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Jesus, Love and Terrorists

I say to you, love your enemies and pray for those who persecute you 
- LORD JESUS  
Is there a harder commandment in the Bible than this one? There is no escaping its force. Followers of Jesus are to love the people who not only oppose us intellectually but also people who willfully work and take pleasure in doing much harm to our bodies emotionally, physically and spiritually.


Apostle Paul, a man who spent the early part of his life murdering followers of Jesus, later found forgiveness in Jesus. Jesus transformed him and in his letter to the church in Rome echoes the words of the Lord Jesus Christ, "Bless those who persecute you; bless and do not curse them". Apostle Peter has the same words with a new twist, "Do not repay evil for evil...but on the contrary, bless, for to this you were called". Peter says this posture of love for enemies is the very essence of being a follower of Jesus.

May be it’s a colleague at work who repeatedly smears your name. They have made your life very difficult and in your heart of hearts you wish they didn't exist. May be it's a spouse that no longer fulfills his or her marital responsibilities. Perhaps it's those murderous terrorists and barbaric governments that bring terror to our spine and much affliction to followers of Jesus under brutal persecution. God's command in all of these circumstances is the same. We are to love and bless our enemies.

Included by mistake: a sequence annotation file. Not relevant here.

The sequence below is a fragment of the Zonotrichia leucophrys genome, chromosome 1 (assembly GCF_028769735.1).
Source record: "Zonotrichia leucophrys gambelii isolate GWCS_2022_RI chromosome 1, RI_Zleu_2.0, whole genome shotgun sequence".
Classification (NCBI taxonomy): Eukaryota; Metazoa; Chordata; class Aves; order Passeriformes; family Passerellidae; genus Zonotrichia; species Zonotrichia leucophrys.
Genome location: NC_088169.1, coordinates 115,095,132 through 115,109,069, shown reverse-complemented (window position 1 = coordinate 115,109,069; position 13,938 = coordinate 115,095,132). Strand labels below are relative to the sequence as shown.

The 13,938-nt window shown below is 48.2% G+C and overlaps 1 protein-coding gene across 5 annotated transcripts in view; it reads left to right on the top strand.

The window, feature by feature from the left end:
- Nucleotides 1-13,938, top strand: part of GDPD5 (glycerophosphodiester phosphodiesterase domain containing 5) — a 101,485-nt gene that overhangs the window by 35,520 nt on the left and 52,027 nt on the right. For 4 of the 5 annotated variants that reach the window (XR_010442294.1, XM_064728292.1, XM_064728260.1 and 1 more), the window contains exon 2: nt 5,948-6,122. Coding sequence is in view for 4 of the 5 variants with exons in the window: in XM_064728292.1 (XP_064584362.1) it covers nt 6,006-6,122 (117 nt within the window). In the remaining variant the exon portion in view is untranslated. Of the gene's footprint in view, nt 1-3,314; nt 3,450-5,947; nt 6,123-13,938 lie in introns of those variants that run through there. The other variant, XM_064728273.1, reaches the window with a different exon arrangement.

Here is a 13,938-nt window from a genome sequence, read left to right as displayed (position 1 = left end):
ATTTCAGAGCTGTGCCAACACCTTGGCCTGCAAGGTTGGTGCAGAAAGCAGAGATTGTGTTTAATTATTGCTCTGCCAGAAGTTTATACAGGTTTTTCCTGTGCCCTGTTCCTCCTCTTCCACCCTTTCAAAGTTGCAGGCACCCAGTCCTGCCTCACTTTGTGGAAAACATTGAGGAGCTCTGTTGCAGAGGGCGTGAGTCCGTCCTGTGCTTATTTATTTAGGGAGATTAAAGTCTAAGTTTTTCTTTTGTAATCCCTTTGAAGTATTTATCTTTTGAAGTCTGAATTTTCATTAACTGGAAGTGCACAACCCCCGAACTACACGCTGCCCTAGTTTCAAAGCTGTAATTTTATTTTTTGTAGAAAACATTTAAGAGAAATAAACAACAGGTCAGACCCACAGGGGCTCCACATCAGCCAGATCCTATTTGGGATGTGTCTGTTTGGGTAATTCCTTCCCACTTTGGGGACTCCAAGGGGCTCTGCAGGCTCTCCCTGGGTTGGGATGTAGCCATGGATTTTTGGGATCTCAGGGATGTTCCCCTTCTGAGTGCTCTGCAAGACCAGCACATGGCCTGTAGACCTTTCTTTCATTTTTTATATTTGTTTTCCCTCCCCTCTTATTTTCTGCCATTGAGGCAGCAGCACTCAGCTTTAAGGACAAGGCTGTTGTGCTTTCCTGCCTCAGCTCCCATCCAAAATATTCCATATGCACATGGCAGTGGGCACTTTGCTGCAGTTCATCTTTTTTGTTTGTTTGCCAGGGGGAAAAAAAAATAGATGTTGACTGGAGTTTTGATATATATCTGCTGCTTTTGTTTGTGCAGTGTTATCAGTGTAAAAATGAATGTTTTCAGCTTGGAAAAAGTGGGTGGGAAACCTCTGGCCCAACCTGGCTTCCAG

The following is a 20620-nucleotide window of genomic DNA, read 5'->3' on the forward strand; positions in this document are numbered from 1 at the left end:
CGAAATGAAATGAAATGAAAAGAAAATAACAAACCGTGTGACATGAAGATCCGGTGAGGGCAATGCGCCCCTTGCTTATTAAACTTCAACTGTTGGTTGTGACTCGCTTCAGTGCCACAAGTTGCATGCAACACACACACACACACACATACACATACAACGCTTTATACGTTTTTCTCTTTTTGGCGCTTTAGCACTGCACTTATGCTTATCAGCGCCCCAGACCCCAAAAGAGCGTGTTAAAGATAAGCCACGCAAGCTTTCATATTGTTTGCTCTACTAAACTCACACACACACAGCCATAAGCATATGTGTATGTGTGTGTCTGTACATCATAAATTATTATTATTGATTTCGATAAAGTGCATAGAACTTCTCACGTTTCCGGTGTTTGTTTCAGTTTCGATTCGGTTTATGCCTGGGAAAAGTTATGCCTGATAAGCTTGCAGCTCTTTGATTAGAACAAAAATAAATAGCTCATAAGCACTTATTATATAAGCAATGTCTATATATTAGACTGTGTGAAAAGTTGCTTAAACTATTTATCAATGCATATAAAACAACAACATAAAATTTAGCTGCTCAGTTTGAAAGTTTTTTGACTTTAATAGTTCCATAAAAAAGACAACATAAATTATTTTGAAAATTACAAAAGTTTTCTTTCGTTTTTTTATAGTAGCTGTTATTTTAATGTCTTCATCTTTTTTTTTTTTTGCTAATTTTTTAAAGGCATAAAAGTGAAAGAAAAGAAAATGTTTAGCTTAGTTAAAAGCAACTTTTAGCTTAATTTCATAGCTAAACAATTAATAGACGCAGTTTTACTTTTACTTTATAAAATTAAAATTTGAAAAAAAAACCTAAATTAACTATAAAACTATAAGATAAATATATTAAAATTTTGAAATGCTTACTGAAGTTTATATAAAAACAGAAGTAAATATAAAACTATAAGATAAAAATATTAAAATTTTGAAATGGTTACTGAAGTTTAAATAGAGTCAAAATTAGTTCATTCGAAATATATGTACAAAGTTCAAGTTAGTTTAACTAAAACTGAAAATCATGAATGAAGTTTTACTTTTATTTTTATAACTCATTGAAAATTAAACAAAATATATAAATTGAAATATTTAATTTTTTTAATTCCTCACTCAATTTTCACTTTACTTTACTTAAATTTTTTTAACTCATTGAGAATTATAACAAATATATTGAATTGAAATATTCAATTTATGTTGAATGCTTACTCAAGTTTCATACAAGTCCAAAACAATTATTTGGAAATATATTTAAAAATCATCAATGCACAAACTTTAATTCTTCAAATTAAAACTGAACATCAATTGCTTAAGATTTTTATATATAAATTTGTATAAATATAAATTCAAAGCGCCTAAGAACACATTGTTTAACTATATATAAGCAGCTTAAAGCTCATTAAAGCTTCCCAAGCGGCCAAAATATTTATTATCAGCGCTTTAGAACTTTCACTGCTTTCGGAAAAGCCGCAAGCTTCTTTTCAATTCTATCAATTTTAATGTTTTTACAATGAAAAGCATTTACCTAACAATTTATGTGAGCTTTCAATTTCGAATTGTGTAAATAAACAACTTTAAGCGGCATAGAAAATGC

The weight of the biblical injunction has led some followers of Jesus to dilute it. They think the love of Jesus is merely a command we follow by doing positive stuff to people. May be even a decision we make. The claim is that we don't have to “like” people to “love” them. We just make a "decision" to love them and then do stuff that treats them consistent with our decision to love. As Dallas Willard has helpfully observed that is not love  as God knows it: 
God does not “love” us without liking us—through gritted teeth as “Christian” love is sometimes thought to do. Rather, out of the eternal freshness of his perpetually self-renewed being, the heavenly Father cherishes the earth and each human being upon it. The fondness, the endearment, the unstintingly affectionate regard of God toward all his creatures is the natural outflow of what he is to the core—which we vainly try to capture with our tired but indispensable old word love. (Source : The Divine Conspiracy)
John Frame in his recent systematic work also helpfully comments in passing :
God’s love includes both affection and action, both feelings and deeds. The biblical emphasis is on God’s deeds. But the terms for compassion, pity, mercy (especially raham, hamal, splanchnizomai, oiktiro), as aspects of God’s love, connote strong emotion, as do the parallels between God’s love and human marriage (Ezek. 16:1–63; Hos. 1:2–11; 3:1–5). These emotions are, to be sure, emotions of jealousy (leading to wrath) as well as tenderness.(Source : An Introduction to Christian Belief).
Indeed, deep down we all know that it does no good at all to “love” people without liking them. If my wife told me that I love you but I don't like you, I would be deeply hurt. If we told people that we can't stand them but love them they would not accept it. Such a position in fact demeans them as God's creatures and therefore not love at all. Such a love is pure hypocrisy. We are supposed to love without hypocrisy. Which means to have real affection for others. Jim Mcneely III gives this great illustration on why real acts of love do not make a ridiculous distinction between love and liking :